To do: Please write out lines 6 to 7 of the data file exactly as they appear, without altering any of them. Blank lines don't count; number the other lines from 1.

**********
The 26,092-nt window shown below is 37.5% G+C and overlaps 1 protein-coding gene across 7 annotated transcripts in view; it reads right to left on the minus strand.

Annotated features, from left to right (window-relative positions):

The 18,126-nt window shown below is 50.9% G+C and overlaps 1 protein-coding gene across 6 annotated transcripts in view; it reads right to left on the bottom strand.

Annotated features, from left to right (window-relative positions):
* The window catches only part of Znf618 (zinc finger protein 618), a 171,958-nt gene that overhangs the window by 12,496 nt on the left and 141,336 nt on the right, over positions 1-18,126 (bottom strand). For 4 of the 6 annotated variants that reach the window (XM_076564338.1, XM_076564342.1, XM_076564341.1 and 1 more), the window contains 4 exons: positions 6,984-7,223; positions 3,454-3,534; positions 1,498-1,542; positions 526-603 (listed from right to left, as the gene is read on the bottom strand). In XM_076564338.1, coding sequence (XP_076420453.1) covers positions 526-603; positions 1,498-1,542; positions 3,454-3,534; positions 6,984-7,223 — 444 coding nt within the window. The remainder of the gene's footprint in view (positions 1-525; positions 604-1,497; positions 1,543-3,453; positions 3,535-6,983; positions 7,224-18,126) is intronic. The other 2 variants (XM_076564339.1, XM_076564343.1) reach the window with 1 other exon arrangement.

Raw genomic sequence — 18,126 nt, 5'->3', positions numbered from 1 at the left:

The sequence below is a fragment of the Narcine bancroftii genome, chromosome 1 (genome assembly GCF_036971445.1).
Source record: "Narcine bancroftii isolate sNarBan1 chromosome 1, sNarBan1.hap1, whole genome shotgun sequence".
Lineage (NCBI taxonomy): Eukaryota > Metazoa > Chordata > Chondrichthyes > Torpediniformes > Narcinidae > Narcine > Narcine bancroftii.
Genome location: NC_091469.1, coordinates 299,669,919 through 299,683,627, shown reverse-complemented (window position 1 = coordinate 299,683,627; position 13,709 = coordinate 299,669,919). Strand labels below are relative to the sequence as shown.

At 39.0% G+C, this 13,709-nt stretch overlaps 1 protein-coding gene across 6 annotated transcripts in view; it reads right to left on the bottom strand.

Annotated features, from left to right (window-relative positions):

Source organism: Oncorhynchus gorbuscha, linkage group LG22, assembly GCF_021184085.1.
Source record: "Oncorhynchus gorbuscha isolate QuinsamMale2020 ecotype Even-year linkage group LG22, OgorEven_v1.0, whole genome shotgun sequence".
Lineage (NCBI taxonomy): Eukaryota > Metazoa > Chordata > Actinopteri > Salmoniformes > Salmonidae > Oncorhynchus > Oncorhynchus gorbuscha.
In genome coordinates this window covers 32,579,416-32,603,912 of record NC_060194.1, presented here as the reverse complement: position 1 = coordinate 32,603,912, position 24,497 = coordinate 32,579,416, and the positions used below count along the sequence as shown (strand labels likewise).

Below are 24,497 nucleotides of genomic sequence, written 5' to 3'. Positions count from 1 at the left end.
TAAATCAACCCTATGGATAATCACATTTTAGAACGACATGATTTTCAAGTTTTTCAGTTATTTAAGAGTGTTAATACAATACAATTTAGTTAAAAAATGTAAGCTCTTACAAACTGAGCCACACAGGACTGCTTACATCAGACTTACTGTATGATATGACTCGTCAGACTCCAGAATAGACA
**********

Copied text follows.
Raw genomic sequence — 18,126 nt, 5'->3', positions numbered from 1 at the left:

The sequence below is a fragment of the Narcine bancroftii genome, chromosome 1 (genome assembly GCF_036971445.1).